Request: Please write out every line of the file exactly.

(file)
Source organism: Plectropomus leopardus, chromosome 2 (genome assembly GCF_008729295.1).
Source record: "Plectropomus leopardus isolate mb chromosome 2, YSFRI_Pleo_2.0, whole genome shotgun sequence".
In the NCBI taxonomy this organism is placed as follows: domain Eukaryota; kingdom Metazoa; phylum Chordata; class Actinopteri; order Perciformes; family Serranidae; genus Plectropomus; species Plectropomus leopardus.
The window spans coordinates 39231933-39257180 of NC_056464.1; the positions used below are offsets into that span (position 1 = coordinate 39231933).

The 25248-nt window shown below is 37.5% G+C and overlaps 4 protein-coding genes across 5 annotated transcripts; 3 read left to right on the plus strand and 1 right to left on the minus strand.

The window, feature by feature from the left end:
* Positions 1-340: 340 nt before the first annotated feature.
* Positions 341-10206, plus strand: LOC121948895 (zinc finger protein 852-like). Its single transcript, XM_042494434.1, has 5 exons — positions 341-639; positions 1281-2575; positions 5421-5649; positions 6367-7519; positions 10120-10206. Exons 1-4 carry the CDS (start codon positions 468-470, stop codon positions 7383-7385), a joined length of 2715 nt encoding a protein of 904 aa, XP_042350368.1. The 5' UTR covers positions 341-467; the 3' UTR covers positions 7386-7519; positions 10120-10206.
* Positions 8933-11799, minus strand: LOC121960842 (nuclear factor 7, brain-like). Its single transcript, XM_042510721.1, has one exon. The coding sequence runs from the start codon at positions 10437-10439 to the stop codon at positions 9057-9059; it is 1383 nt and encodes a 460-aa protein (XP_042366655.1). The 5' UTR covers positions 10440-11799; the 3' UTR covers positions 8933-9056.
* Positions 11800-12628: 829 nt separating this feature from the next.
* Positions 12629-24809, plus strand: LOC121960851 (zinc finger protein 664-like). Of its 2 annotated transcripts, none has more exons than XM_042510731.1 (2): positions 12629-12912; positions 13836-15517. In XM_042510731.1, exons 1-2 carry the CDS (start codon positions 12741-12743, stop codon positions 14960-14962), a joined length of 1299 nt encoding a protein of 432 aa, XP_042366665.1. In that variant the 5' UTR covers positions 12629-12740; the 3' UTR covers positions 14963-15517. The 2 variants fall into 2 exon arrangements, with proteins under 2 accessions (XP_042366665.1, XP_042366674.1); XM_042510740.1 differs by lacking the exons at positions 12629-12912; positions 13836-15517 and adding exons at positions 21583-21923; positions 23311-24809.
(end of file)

Source organism: Plectropomus leopardus, chromosome 2 (genome assembly GCF_008729295.1).
Source record: "Plectropomus leopardus isolate mb chromosome 2, YSFRI_Pleo_2.0, whole genome shotgun sequence".
In the NCBI taxonomy this organism is placed as follows: domain Eukaryota; kingdom Metazoa; phylum Chordata; class Actinopteri; order Perciformes; family Serranidae; genus Plectropomus; species Plectropomus leopardus.
The window spans coordinates 39231933-39257180 of NC_056464.1; the positions used below are offsets into that span (position 1 = coordinate 39231933).

The 25248-nt window shown below is 37.5% G+C and overlaps 4 protein-coding genes across 5 annotated transcripts; 3 read left to right on the plus strand and 1 right to left on the minus strand.

The window, feature by feature from the left end:
* Positions 1-340: 340 nt before the first annotated feature.
* Positions 341-10206, plus strand: LOC121948895 (zinc finger protein 852-like). Its single transcript, XM_042494434.1, has 5 exons — positions 341-639; positions 1281-2575; positions 5421-5649; positions 6367-7519; positions 10120-10206. Exons 1-4 carry the CDS (start codon positions 468-470, stop codon positions 7383-7385), a joined length of 2715 nt encoding a protein of 904 aa, XP_042350368.1. The 5' UTR covers positions 341-467; the 3' UTR covers positions 7386-7519; positions 10120-10206.
* Positions 8933-11799, minus strand: LOC121960842 (nuclear factor 7, brain-like). Its single transcript, XM_042510721.1, has one exon. The coding sequence runs from the start codon at positions 10437-10439 to the stop codon at positions 9057-9059; it is 1383 nt and encodes a 460-aa protein (XP_042366655.1). The 5' UTR covers positions 10440-11799; the 3' UTR covers positions 8933-9056.
* Positions 11800-12628: 829 nt separating this feature from the next.
* Positions 12629-24809, plus strand: LOC121960851 (zinc finger protein 664-like). Of its 2 annotated transcripts, none has more exons than XM_042510731.1 (2): positions 12629-12912; positions 13836-15517. In XM_042510731.1, exons 1-2 carry the CDS (start codon positions 12741-12743, stop codon positions 14960-14962), a joined length of 1299 nt encoding a protein of 432 aa, XP_042366665.1. In that variant the 5' UTR covers positions 12629-12740; the 3' UTR covers positions 14963-15517. The 2 variants fall into 2 exon arrangements, with proteins under 2 accessions (XP_042366665.1, XP_042366674.1); XM_042510740.1 differs by lacking the exons at positions 12629-12912; positions 13836-15517 and adding exons at positions 21583-21923; positions 23311-24809.